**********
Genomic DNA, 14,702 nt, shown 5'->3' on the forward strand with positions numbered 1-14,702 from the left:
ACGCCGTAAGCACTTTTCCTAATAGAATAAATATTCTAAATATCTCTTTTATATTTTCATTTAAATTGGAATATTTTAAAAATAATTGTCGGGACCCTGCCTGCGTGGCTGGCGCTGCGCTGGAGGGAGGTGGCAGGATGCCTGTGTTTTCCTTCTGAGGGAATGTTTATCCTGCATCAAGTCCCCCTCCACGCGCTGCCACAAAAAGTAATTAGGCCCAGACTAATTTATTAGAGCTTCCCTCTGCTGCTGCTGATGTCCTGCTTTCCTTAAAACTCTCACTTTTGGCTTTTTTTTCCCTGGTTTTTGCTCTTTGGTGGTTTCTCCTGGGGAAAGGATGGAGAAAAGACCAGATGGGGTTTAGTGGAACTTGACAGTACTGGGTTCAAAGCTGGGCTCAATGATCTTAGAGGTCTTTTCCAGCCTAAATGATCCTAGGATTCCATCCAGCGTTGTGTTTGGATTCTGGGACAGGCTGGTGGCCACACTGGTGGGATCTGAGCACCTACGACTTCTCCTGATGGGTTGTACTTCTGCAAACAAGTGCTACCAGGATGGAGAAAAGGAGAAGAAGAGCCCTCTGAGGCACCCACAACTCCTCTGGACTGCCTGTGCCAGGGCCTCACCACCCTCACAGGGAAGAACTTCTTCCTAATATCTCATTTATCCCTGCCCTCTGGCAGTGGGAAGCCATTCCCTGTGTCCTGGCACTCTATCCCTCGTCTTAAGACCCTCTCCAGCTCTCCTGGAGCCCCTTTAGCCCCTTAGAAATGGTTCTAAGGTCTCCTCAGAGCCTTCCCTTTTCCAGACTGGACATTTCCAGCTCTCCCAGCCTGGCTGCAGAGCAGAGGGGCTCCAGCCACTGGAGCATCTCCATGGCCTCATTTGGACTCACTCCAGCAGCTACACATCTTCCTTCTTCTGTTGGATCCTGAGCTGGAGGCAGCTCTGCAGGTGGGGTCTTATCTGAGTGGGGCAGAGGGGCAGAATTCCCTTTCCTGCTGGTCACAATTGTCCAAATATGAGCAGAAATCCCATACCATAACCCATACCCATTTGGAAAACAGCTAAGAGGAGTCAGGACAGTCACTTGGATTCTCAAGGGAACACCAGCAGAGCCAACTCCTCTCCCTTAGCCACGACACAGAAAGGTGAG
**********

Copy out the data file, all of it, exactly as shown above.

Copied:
Genomic DNA, 14,702 nt, shown 5'->3' on the forward strand with positions numbered 1-14,702 from the left:
ACGCCGTAAGCACTTTTCCTAATAGAATAAATATTCTAAATATCTCTTTTATATTTTCATTTAAATTGGAATATTTTAAAAATAATTGTCGGGACCCTGCCTGCGTGGCTGGCGCTGCGCTGGAGGGAGGTGGCAGGATGCCTGTGTTTTCCTTCTGAGGGAATGTTTATCCTGCATCAAGTCCCCCTCCACGCGCTGCCACAAAAAGTAATTAGGCCCAGACTAATTTATTAGAGCTTCCCTCTGCTGCTGCTGATGTCCTGCTTTCCTTAAAACTCTCACTTTTGGCTTTTTTTTCCCTGGTTTTTGCTCTTTGGTGGTTTCTCCTGGGGAAAGGATGGAGAAAAGACCAGATGGGGTTTAGTGGAACTTGACAGTACTGGGTTCAAAGCTGGGCTCAATGATCTTAGAGGTCTTTTCCAGCCTAAATGATCCTAGGATTCCATCCAGCGTTGTGTTTGGATTCTGGGACAGGCTGGTGGCCACACTGGTGGGATCTGAGCACCTACGACTTCTCCTGATGGGTTGTACTTCTGCAAACAAGTGCTACCAGGATGGAGAAAAGGAGAAGAAGAGCCCTCTGAGGCACCCACAACTCCTCTGGACTGCCTGTGCCAGGGCCTCACCACCCTCACAGGGAAGAACTTCTTCCTAATATCTCATTTATCCCTGCCCTCTGGCAGTGGGAAGCCATTCCCTGTGTCCTGGCACTCTATCCCTCGTCTTAAGACCCTCTCCAGCTCTCCTGGAGCCCCTTTAGCCCCTTAGAAATGGTTCTAAGGTCTCCTCAGAGCCTTCCCTTTTCCAGACTGGACATTTCCAGCTCTCCCAGCCTGGCTGCAGAGCAGAGGGGCTCCAGCCACTGGAGCATCTCCATGGCCTCATTTGGACTCACTCCAGCAGCTACACATCTTCCTTCTTCTGTTGGATCCTGAGCTGGAGGCAGCTCTGCAGGTGGGGTCTTATCTGAGTGGGGCAGAGGGGCAGAATTCCCTTTCCTGCTGGTCACAATTGTCCAAATATGAGCAGAAATCCCATACCATAACCCATACCCATTTGGAAAACAGCTAAGAGGAGTCAGGACAGTCACTTGGATTCTCAAGGGAACACCAGCAGAGCCAACTCCTCTCCCTTAGCCACGACACAGAAAGGTGAG